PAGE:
The article aims to provide a standpoint from which to critically address two broad concerns. The first concern surrounds a naïve view of mindfulness, which takes it as a given that it is a good thing to cultivate mindfulness and attendant qualities like compassion because these virtues are key to improving the quality of life and bettering effective decisionmaking within business. Yet the virtue of mindfulness has roots in religious and spiritual traditions, and the virtue of compassion is complex and (...)
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  15.  2
    Humanistic Management – Sucks Less and Better for Your Health.Michael Pirson - 2018 - Humanistic Management Journal 3 (1):1-7.
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  16.  4
    Let Us Not Forget: Crypto Means Secret. Cryptocurrencies as Enabler of Unethical and Illegal Business and the Question of Regulation.Peter Seele - 2018 - Humanistic Management Journal 3 (1):133-139.
    In the following, I concentrate on the nefarious, harmful and unethical dimensions emerging only slowly as the rather new phenomenon of cryptocurrencies and blockchain at large become visible only gradually. For the positive and pro-social use of cryptocurrencies please refer to the article of Claus Dierksmeier in this issue of HMJ. As there are many different dimensions still unknown, I concentrate on the ethical issues emerging from the secretive nature of cryptocurrencies, less on the environmental carbon footprint or economic implications (...)
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  17.  1
    Critical Realist Action Research and Humanistic Management Education.Benito Teehankee - 2018 - Humanistic Management Journal 3 (1):71-90.
    In line with its institutional commitments and in order to strengthen the relevance of its business education program in addressing the persistent social challenges facing the Philippines, Mission University revised its Master of Business Administration curriculum in 2012. A core change in the curriculum was the incorporation of action research training and the requirement for graduation of implementing and defending an action research project. The introduction of action research, which is based on critical realist philosophy of science, was intended to (...)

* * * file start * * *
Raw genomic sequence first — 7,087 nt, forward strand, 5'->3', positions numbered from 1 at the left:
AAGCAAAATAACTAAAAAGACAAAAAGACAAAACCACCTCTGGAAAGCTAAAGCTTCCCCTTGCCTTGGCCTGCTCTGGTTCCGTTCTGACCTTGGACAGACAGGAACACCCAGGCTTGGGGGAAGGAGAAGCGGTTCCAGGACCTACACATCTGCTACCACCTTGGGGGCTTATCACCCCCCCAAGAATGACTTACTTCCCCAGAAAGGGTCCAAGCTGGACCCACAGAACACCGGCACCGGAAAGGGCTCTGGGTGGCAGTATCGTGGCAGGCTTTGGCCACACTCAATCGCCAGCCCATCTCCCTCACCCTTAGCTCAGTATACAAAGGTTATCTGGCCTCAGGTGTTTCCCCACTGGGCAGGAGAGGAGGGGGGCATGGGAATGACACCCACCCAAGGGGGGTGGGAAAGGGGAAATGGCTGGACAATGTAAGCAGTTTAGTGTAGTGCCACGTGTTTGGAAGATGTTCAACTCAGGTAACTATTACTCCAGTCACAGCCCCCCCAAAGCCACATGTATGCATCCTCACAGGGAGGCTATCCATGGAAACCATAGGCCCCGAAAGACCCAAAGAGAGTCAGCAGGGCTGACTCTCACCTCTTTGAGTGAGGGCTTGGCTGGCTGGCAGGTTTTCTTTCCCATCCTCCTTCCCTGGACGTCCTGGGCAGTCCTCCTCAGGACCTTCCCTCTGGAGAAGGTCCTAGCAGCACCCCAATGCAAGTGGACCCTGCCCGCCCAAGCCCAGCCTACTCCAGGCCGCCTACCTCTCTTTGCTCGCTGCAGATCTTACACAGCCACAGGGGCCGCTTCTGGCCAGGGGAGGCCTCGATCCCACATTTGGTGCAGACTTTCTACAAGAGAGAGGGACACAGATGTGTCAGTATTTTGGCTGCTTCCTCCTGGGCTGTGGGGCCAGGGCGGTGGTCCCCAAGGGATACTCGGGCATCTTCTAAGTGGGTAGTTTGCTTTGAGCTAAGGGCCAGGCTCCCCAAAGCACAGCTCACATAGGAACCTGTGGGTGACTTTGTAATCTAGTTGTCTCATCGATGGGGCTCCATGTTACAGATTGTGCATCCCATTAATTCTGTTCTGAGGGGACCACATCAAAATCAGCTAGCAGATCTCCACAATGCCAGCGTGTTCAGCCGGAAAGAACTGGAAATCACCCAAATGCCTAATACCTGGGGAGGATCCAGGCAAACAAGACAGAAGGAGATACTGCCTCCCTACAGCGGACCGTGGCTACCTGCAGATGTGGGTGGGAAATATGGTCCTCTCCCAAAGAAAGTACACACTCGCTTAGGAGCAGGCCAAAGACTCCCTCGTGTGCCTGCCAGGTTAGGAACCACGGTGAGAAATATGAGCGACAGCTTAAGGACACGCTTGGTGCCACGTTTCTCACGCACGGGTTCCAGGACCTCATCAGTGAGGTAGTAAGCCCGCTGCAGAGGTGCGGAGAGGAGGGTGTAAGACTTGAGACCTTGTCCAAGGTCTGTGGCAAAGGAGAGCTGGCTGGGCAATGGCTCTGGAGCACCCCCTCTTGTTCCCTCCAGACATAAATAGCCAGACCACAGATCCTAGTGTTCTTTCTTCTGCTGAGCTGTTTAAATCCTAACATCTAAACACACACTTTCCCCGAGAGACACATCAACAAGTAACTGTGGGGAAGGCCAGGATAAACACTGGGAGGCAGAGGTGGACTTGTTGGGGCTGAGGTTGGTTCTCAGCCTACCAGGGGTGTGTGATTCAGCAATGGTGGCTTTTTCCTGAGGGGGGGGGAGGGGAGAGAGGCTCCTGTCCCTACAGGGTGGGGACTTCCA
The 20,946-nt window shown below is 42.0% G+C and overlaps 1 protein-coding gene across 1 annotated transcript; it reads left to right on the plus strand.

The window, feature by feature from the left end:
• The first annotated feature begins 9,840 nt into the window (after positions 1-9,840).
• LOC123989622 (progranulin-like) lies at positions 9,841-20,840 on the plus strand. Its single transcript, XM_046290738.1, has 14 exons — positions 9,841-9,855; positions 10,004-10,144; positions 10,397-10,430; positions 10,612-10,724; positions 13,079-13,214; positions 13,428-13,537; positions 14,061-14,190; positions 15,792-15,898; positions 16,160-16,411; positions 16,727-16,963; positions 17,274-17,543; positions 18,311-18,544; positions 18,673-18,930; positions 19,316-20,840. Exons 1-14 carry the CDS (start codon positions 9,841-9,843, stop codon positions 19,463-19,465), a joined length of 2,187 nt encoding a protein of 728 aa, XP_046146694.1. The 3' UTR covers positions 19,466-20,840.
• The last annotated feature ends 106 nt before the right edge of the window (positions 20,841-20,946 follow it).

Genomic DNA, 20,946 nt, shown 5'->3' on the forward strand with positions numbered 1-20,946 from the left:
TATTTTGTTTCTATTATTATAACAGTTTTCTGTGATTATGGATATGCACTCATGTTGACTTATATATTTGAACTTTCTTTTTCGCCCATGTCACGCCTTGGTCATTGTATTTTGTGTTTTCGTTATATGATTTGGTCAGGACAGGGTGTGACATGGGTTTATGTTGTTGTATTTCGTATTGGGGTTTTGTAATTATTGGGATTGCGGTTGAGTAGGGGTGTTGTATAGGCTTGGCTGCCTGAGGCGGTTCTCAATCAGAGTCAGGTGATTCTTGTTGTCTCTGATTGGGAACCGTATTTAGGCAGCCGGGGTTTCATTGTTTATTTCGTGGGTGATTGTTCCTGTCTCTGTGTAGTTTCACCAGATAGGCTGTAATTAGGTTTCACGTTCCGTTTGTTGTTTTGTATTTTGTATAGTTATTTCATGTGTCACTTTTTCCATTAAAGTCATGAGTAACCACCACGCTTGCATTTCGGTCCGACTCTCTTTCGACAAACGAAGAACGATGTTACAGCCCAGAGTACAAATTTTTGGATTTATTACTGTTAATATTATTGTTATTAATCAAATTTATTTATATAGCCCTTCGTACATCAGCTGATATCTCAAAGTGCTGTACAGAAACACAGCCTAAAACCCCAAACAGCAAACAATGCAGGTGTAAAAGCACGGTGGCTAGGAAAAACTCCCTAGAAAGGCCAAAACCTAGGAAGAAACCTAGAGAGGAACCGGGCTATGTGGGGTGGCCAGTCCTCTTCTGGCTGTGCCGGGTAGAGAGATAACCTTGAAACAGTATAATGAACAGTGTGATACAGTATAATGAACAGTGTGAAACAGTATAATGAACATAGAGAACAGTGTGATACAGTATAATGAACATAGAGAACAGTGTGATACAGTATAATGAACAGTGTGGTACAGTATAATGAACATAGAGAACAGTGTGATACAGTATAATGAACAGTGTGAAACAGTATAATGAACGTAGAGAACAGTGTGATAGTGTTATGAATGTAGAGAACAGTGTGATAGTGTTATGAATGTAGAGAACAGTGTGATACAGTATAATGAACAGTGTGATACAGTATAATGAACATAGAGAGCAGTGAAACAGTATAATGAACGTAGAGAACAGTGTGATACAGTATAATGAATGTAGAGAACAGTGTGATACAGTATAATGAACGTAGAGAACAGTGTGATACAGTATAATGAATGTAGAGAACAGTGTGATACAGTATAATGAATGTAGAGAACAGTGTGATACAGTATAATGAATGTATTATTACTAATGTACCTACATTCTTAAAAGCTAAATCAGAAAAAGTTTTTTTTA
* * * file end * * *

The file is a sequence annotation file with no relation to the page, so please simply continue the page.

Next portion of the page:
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  18.  2
    Narrative, Memes, and the Prospect of Large Systems Change.Sandra Waddock - 2018 - Humanistic Management Journal 3 (1):17-45.
    Efforts to reorient narratives about today’s socio-economic systems along humanistic or eco-friendly lines are built on core units of culture called memes. This paper explores the memes used by progressive socio-economic initiatives to assess whether they are consistently and powerfully deployed, using the aspirational statements of 126 different initiatives, sorted into nine categories. The memes used by these initiatives demonstrate lack of consistency and lack of potentially resonant memes overall. Aspirational statements from both progressive and conservative think tanks are then (...)
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  19. Applying the Practical Wisdom Lenses in Decision-Making: An Integrative Approach to Humanistic Management.Claudius Bachmann, Laura Sasse & Andre Habisch - 2018 - Humanistic Management Journal 2 (2):125-150.